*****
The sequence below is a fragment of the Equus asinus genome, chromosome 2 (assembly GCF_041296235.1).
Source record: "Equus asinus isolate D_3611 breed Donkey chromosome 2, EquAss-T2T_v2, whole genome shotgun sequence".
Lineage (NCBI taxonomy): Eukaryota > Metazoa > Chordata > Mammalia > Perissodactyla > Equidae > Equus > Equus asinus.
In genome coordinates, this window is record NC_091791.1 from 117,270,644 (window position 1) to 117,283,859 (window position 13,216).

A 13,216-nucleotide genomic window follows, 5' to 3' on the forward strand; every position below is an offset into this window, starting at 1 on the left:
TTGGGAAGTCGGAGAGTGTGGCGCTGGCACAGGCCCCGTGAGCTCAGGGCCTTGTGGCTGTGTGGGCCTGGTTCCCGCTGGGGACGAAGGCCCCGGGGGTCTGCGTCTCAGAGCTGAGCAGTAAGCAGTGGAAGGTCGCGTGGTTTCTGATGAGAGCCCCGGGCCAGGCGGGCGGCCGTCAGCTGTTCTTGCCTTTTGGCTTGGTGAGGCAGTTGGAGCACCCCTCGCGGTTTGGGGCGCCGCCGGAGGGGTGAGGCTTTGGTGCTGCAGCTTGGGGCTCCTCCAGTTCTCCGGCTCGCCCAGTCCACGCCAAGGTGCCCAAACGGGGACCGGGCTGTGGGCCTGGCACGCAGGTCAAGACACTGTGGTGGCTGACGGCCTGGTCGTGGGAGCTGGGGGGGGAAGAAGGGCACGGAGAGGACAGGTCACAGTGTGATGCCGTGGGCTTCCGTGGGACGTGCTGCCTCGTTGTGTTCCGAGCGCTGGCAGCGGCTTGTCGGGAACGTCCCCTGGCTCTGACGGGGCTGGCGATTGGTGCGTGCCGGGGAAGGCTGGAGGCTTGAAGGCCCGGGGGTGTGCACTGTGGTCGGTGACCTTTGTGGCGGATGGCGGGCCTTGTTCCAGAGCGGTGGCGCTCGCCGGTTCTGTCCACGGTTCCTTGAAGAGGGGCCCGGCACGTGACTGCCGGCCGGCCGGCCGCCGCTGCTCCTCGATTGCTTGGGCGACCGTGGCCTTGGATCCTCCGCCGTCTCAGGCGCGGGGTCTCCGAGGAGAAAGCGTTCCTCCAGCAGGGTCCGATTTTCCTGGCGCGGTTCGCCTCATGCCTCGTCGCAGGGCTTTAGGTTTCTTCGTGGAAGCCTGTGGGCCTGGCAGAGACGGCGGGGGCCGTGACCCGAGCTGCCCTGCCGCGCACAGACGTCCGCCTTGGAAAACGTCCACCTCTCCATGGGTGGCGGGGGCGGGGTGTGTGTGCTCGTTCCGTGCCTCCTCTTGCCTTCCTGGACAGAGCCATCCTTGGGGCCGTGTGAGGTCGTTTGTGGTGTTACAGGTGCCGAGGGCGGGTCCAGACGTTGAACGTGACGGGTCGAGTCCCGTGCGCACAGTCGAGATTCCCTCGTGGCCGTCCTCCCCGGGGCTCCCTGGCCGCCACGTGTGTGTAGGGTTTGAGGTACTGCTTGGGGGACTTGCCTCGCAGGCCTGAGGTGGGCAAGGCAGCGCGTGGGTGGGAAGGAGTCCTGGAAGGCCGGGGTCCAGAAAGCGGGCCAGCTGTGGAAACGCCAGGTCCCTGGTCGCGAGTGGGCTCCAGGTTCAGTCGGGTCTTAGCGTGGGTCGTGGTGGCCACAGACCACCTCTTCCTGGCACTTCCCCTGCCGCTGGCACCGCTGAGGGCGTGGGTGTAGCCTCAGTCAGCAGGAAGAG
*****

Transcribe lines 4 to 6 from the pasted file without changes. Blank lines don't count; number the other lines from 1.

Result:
In genome coordinates, this window is record NC_091791.1 from 117,270,644 (window position 1) to 117,283,859 (window position 13,216).

A 13,216-nucleotide genomic window follows, 5' to 3' on the forward strand; every position below is an offset into this window, starting at 1 on the left:
TTGGGAAGTCGGAGAGTGTGGCGCTGGCACAGGCCCCGTGAGCTCAGGGCCTTGTGGCTGTGTGGGCCTGGTTCCCGCTGGGGACGAAGGCCCCGGGGGTCTGCGTCTCAGAGCTGAGCAGTAAGCAGTGGAAGGTCGCGTGGTTTCTGATGAGAGCCCCGGGCCAGGCGGGCGGCCGTCAGCTGTTCTTGCCTTTTGGCTTGGTGAGGCAGTTGGAGCACCCCTCGCGGTTTGGGGCGCCGCCGGAGGGGTGAGGCTTTGGTGCTGCAGCTTGGGGCTCCTCCAGTTCTCCGGCTCGCCCAGTCCACGCCAAGGTGCCCAAACGGGGACCGGGCTGTGGGCCTGGCACGCAGGTCAAGACACTGTGGTGGCTGACGGCCTGGTCGTGGGAGCTGGGGGGGGAAGAAGGGCACGGAGAGGACAGGTCACAGTGTGATGCCGTGGGCTTCCGTGGGACGTGCTGCCTCGTTGTGTTCCGAGCGCTGGCAGCGGCTTGTCGGGAACGTCCCCTGGCTCTGACGGGGCTGGCGATTGGTGCGTGCCGGGGAAGGCTGGAGGCTTGAAGGCCCGGGGGTGTGCACTGTGGTCGGTGACCTTTGTGGCGGATGGCGGGCCTTGTTCCAGAGCGGTGGCGCTCGCCGGTTCTGTCCACGGTTCCTTGAAGAGGGGCCCGGCACGTGACTGCCGGCCGGCCGGCCGCCGCTGCTCCTCGATTGCTTGGGCGACCGTGGCCTTGGATCCTCCGCCGTCTCAGGCGCGGGGTCTCCGAGGAGAAAGCGTTCCTCCAGCAGGGTCCGATTTTCCTGGCGCGGTTCGCCTCATGCCTCGTCGCAGGGCTTTAGGTTTCTTCGTGGAAGCCTGTGGGCCTGGCAGAGACGGCGGGGGCCGTGACCCGAGCTGCCCTGCCGCGCACAGACGTCCGCCTTGGAAAACGTCCACCTCTCCATGGGTGGCGGGGGCGGGGTGTGTGTGCTCGTTCCGTGCCTCCTCTTGCCTTCCTGGACAGAGCCATCCTTGGGGCCGTGTGAGGTCGTTTGTGGTGTTACAGGTGCCGAGGGCGGGTCCAGACGTTGAACGTGACGGGTCGAGTCCCGTGCGCACAGTCGAGATTCCCTCGTGGCCGTCCTCCCCGGGGCTCCCTGGCCGCCACGTGTGTGTAGGGTTTGAGGTACTGCTTGGGGGACTTGCCTCGCAGGCCTGAGGTGGGCAAGGCAGCGCGTGGGTGGGAAGGAGTCCTGGAAGGCCGGGGTCCAGAAAGCGGGCCAGCTGTGGAAACGCCAGGTCCCTGGTCGCGAGTGGGCTCCAGGTTCAGTCGGGTCTTAGCGTGGGTCGTGGTGGCCACAGACCACCTCTTCCTGGCACTTCCCCTGCCGCTGGCACCGCTGAGGGCGTGGGTGTAGCCTCAGTCAGCAGGAAGAG